JERUSALEM (Sep. 15)
Deputy Premier Yitzhak Shamir told reporters Monday that after he becomes Prime Minister next month he will launch new peace initiatives. But he said he remains unalterably opposed to the idea of an international conference for Middle East peace which Premier Shimon Peres agreed to at his summit meeting with Egyptian President Hosni Mubarak in Alexandria last week.
Shamir, who is also the Foreign Minister, insisted that an international conference could serve neither the cause of peace nor the interests of Israel. Peres, however, has assented to the establishment, with Egypt, of a preparatory committee to consider the nature, composition and timing of an international conference.
But Shamir, leader of Likud, indicated there would be no crisis confrontation between himself and Peres. “Both of us will discuss it again in Jerusalem and I think we will arrive at an agreed conclusion,” he said.
Peres is presently visiting Washington to discuss the peace process among other issues with the Reagan Administration. Shamir, who will be going to the U.S. next week, agreed that the peace process is the most important item and said he too would be discussing it with the Americans.
He said if there are developments in the peace process, “one should take into consideration a peace conference between Israel and her neighbors, but under different conditions than those presented now.”
Shamir cited the Peres-Mubarak summit as proof that there is no substitute for direct negotiations. He maintained that peace could be achieved and the Palestinian problem resolved only after “the Arabs of Eretz Israel relieve themselves of the grip of the PLO.” He said that under no circumstances would he agree to negotiations with Palestine Liberation Organization chief Yasir Arafat, even if the PLO accepted UN Security Council Resolution 242, which implies recognition of Israel.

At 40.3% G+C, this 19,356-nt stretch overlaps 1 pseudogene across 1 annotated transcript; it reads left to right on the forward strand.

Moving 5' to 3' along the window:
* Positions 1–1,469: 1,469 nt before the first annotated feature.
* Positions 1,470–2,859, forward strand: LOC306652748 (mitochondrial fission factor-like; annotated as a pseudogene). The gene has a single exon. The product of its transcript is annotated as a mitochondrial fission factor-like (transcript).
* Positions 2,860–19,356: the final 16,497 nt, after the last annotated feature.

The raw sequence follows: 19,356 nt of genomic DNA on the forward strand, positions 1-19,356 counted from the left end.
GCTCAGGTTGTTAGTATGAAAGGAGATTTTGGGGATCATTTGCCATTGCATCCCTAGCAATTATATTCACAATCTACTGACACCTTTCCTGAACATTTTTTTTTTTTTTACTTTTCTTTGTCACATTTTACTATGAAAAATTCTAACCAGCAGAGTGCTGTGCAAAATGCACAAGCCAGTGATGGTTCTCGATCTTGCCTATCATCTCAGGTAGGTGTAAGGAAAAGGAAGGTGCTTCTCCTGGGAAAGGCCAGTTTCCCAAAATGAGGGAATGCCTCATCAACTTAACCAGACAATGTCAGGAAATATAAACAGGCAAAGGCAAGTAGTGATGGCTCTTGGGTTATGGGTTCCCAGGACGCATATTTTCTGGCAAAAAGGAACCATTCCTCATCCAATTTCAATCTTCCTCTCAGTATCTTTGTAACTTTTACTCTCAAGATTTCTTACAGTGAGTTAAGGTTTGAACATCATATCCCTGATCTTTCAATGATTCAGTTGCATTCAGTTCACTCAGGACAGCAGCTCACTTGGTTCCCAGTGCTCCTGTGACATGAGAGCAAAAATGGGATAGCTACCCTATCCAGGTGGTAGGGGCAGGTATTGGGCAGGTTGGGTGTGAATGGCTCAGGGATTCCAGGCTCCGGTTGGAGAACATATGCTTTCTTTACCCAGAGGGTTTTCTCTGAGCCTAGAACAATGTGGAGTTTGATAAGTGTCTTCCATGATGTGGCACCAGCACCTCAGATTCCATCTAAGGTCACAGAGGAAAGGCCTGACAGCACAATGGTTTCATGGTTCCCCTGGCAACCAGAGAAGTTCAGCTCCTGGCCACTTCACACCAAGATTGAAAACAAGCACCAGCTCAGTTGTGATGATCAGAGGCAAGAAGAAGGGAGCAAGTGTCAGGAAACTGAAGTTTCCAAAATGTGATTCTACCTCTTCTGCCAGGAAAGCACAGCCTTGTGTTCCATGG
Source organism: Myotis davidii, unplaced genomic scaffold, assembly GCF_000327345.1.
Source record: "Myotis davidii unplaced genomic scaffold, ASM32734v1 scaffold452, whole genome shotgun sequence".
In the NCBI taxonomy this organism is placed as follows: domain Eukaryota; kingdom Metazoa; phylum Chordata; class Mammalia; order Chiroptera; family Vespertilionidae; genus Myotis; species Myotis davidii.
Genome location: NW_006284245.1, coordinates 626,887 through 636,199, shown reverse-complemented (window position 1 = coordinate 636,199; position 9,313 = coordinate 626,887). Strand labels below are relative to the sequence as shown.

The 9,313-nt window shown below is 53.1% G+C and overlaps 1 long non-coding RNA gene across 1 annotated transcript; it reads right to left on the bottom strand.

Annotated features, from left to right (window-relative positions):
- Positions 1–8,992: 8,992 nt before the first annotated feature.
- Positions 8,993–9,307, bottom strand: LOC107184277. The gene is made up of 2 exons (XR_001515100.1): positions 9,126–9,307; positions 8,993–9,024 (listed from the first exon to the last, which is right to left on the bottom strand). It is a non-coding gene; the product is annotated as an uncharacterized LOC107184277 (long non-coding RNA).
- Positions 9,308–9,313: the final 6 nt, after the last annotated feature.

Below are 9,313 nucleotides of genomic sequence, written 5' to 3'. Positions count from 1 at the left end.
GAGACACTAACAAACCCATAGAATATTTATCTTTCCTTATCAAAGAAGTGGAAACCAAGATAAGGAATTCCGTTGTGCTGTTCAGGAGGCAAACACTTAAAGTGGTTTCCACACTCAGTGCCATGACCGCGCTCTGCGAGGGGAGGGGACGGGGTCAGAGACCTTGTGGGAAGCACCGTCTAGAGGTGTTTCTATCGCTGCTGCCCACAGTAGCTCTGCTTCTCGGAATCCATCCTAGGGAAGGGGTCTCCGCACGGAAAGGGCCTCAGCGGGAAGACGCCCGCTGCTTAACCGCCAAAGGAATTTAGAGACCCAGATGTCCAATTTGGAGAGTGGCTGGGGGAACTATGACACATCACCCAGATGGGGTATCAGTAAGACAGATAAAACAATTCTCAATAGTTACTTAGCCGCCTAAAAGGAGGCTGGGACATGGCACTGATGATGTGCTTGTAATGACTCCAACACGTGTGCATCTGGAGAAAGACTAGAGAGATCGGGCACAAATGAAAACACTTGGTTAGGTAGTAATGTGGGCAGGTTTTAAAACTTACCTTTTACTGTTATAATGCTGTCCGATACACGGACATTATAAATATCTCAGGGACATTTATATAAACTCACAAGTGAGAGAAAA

Shamir will take over as Prime Minister on October 14, under the rotation of power agreement of the Labor-Likud unity coalition. He expressed hope that the unity government would continue with the same policies and structure after the rotation. “We shall overcome any existing differences.” he said.
But there are differences between the two partners more fundamental than the idea of an international conference at some future date. Even Peres sees the latter as simply a framework for direct negotiations between Israel and its Arab adversaries.
However, while Labor seems amenable to some territorial compromises for peace — as in the Camp David process — Likud is fiercely opposed to any concessions, although it upholds Camp David as the only viable framework for peace talks.
Shamir sounded the Likud-Herut line in a speech September 8 to veterans of the pre-State Irgun and Stern groups. He told them, “The national unity government is built on compromise among its components” and would last only “as long as the Arabs do not propose a political settlement that is acceptable to the adherents of territorial compromise.”
He maintained that “everything being proposed to us in what is called the peace process is nothing but a comprehensive and absolute ceding of Judaea and Samaria, the Gaza District, even the Golan Heights and Jerusalem.” Shamir declared that “the unity government has no choice but to give a single answer to these plans — an absolute and clear no.”